"Writing about music is like dancing about architecture." "The adage has been used in countless ways since the early 1900s, and it’s still the best way I know to describe the challenge of critiquing creative work. What it means to me is, we’re using the wrong language, but it’s all we have."
IDEO went in search of a common language to describe and critique creative excellence. After much deliberation they settled on:
They then created a card with questions to provoke thought about each. For example, the Bravery card poses the questions:
- Does the work, and the team, embody risk taking?
- Did the work introduce a new perspective, or inspire an organization to change?
- Will the world remember this decades from now?
So instead of stumbling around for words to describe why a design doesn't quite feel right, you might say "it's not brave enough."
It took me several re-reads to buy into their concept, but now I find myself seeing all kinds of kinds of business applications for this deck of cards from strategic planning, to product development, to workplace design, and beyond.
"Capital One has released the results of its 2018 Work Environment Survey. The survey asked full-time professionals their thoughts on workplace design and environment as it relates to their productivity, innovation, and collaboration with colleagues.
This year's workplace environment survey of 3,500 adults found:
- 85% of employees say a flexible design is important to them
- 42% Millennials say it's very important, compared to 32% of Boomers
- 30% strongly agree companies need an innovative environment to encourage innovation, another 49% agree
- 83% say flexible workplace design fosters innovation
- 80% say it enhances productivity
- 66% say design is equally (33%) or more important than location
What they expect from their next employer:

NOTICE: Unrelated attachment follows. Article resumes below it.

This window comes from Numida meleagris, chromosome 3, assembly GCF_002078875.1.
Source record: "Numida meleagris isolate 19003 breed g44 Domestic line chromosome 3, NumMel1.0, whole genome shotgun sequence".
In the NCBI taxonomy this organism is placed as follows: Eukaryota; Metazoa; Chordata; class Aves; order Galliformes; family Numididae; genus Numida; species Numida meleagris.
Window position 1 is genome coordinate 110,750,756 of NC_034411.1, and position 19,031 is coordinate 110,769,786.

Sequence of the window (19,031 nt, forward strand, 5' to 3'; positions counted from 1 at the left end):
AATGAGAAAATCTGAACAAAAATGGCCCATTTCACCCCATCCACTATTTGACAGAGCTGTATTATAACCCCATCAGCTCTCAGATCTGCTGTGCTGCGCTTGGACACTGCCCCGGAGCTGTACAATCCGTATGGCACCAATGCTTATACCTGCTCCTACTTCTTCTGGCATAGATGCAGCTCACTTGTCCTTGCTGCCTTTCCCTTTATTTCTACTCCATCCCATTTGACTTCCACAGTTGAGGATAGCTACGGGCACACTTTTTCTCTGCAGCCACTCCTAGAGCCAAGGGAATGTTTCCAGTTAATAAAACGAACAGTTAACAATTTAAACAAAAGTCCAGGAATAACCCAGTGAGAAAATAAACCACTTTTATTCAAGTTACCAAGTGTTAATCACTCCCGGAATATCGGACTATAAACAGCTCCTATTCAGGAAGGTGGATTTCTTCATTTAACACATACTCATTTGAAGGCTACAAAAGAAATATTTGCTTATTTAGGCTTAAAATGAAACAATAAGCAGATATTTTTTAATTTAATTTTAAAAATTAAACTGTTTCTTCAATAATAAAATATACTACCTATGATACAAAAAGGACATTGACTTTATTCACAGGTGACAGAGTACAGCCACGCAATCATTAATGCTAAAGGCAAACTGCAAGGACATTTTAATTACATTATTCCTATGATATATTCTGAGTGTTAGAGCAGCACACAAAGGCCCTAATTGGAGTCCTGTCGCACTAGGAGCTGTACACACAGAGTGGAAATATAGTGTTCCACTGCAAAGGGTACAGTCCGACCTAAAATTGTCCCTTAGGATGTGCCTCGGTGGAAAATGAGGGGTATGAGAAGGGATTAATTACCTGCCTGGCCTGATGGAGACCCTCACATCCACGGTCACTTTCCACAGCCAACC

- 58% say flexible hours
- 51% say being able to work remotely
- 47% say access to the latest technology
- 31% say standing desks
- 30% say onsite fitness
What they would like to see in their workplace:
- 57% natural light
- 37% easily configurable furniture and spaces
- 36% artwork
- 30% collaborative spaces
- 25% rest/relaxation spaces
- 25% bold colors
Many of today’s companies are putting in place global guidelines that strive to create consistent work and cultural experiences.
Kay Sargent from HOK offers an excellent round-up of the challenges and opportunities for workplace design across different parts of the world. She stresses the importance of guidelines vs. standards to accommodate differences in culture, organizational structure, demographics, market conditions, legal issues, and technological factors.
Many of what we once considered alternative workplace strategies, have now become mainstream. Now in its fifth year, this benchmarking study was conducted by Advanced Workplace Associates (AWA), Global Workplace Analytics, and Haworth Inc., and additionally supported by Workplace Evolutionaries, a community of practice within the International Facilities Management Association. Over 130 organizations representing over 2.3 million global employees responded. The results were compared to longitudinal data collected across four similar surveys fielded since 2008.
The 'Once Alternative Workplace Strategies Report’, reveals significant changes in how and where people work. Some of the more interesting findings include:
- The worry over a loss in productivity when people are able to work anywhere is entirely unfounded.
- People impacts, rather than cost savings, are now the primary measure of success
- Internal mobility has more than doubled since 2008; External mobility (working at home, coworking places, outside the office) has remained flat
- Nearly half of employees are still permanently assigned to one space; no change since 2008
- Employee involvement in the planning, implementation, and evaluation of workplace change programs has decreased significantly
The free 50+ page report can be downloaded at http://we.ifma.org/resources/we-research/.
An common miscalculation in circulation space can underestimate usable area requirements by between 9% and 20%; a very significant difference that has both practical and legal ramifications.
This article explains how a simple error in the application of a circulation multiplier in a space program can have serious consequences, putting your firm at risk for advising the client to purchase, build, or lease a space that is too small for their needs. It is a simple error, one the authors have seen made by well-known firms.
The bottom line is, if you want 30% circulation space in a 10,000 square foot area, you need multiply the program elements (e.g., offices, workstations, meeting rooms, support areas) by 42.86%, not 30%.